By Consumers for Quality Care, on January 11, 2023
Although the federal hospital price transparency rules were meant to ultimately lower the cost of health care for consumers, prices have continued to “spiral out of control,” according to an opinion piece authored by Cynthia A. Fisher, Founder and Chair of PatientRightsAdvocate.org, and published by Fortune.
The Labor Department recently reported that health care costs went up by over 20 percent over the last year, with experts predicting that care and coverage expenses will increase even further.
Under the hospital price transparency rules, hospitals are required to disclose negotiated insurance rates by plan and publish discounted prices for paying with cash. This helps consumers compare prices for their health care and shop around for the best prices available, which spurs competition among hospital systems.
While the rule has been in effect for over two years, Fisher points to new data which shows just how few hospitals are following the required guidance. According to a study by PatientRightsAdvocate.org released last fall, only 16 percent of hospitals have the required data available. Furthermore, many hospitals have complex filing systems making what information they do have publicly listed nearly impossible to comprehend.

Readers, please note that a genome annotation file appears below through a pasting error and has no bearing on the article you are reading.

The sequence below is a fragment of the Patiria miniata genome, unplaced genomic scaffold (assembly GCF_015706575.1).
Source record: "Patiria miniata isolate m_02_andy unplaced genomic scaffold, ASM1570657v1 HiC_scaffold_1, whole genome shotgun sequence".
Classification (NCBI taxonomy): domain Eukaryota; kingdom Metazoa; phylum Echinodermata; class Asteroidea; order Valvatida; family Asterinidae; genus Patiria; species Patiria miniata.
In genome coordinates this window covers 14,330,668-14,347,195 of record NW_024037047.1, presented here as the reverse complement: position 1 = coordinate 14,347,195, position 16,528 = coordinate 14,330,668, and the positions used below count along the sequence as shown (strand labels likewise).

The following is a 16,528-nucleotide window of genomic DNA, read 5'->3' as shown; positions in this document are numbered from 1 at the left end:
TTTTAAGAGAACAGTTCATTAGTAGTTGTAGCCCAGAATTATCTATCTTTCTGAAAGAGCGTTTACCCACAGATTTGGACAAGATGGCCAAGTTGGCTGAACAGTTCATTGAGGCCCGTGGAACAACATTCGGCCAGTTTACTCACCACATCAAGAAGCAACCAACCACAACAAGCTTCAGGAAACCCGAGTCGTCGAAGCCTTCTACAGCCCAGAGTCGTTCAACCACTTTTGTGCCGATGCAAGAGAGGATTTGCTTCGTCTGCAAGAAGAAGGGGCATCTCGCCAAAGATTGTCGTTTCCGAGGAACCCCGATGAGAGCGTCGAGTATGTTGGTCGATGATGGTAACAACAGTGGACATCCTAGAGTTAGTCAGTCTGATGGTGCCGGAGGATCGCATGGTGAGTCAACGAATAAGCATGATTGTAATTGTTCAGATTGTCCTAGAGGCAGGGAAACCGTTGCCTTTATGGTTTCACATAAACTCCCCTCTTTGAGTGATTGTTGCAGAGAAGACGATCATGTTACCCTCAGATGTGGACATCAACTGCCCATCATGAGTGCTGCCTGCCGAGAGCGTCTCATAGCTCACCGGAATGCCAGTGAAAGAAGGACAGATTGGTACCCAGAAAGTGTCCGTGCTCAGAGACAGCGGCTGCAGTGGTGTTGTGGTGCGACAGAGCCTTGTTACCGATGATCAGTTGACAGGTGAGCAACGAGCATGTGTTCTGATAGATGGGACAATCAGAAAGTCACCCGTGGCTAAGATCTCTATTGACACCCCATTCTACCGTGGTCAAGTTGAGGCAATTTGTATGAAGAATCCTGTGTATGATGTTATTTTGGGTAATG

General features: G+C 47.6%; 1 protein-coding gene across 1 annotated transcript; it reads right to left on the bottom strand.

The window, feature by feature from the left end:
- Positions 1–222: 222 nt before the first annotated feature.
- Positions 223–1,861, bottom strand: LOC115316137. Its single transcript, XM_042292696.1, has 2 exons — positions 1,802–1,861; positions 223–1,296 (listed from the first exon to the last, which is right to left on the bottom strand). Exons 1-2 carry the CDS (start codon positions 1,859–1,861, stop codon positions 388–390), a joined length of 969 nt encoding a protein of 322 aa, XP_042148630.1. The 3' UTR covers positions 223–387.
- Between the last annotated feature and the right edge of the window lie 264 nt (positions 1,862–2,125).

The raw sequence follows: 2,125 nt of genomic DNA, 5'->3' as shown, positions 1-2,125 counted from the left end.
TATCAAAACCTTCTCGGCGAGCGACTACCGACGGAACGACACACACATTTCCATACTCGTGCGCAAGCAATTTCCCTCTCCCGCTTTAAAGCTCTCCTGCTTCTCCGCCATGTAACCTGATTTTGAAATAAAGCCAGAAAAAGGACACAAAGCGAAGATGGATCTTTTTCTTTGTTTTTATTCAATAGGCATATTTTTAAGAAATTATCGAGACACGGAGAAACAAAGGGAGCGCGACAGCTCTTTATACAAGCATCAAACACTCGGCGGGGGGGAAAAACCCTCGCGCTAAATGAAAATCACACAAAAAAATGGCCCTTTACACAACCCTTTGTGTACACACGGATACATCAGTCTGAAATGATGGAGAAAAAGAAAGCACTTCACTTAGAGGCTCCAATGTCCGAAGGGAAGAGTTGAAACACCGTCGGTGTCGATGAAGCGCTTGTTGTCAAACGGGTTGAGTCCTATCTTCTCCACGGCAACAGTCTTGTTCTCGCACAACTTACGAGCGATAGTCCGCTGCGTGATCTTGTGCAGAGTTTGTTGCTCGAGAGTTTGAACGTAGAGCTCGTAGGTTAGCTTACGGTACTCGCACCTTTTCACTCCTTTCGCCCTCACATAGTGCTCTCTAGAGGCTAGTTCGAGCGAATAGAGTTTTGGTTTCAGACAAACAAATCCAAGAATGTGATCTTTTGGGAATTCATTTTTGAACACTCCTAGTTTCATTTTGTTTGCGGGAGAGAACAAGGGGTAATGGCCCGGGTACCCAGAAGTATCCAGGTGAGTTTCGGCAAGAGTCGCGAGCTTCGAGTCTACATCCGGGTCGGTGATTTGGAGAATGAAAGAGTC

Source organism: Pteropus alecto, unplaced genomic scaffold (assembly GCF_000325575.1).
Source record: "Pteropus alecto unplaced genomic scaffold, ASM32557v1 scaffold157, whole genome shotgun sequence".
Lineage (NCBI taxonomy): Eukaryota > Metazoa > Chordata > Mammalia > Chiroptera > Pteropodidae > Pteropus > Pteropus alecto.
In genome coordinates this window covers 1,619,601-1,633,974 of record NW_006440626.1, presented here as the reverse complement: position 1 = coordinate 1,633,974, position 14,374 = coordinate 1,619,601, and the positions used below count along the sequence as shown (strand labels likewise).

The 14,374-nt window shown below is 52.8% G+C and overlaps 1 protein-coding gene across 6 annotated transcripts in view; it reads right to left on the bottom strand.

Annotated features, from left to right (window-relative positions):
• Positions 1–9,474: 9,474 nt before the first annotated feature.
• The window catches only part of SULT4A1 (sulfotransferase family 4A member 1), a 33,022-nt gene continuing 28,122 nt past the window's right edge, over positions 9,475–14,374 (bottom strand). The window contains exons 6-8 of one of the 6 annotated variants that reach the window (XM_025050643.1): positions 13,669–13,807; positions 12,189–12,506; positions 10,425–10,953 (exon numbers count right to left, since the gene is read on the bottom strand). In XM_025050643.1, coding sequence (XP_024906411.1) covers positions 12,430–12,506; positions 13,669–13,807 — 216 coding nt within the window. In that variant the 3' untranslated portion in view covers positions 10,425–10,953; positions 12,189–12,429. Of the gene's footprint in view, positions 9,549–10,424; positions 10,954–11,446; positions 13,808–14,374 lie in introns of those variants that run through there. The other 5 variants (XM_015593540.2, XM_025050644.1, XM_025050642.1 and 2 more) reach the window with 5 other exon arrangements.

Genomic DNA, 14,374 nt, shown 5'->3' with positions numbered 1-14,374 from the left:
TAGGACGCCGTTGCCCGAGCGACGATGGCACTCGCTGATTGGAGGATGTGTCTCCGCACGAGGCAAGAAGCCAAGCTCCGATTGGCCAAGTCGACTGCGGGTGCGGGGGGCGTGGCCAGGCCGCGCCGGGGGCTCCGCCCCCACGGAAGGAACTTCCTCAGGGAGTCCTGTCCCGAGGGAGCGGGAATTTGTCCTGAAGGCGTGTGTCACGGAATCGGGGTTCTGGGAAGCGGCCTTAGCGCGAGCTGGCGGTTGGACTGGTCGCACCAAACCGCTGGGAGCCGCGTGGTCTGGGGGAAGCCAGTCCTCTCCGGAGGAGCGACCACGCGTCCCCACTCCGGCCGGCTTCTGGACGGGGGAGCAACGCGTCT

Fisher writes that not only are some hospitals blatantly not following the rule and producing difficult to understand data, but other hospitals are also providing price estimates to consumers that are drastically different than what they were led to believe. Fisher highlights the story of one consumer, Dani Yuengling, who had to undergo a breast biopsy in South Carolina. She received an estimate believing the procedure would cost about $1,800, however, the total amount ended up costing over $8,000.
Although hospital price transparency rules have been in effect since 2021, CQC remains deeply concerned about the number of hospitals disregarding these rules, the complex way the information is presented to consumers, and price estimates that can be largely incorrect, all of which hurt consumers. CQC urges increased action and oversight by lawmakers and regulators to ensure hospitals are releasing price transparency data in a timely, accessible way that benefits consumers.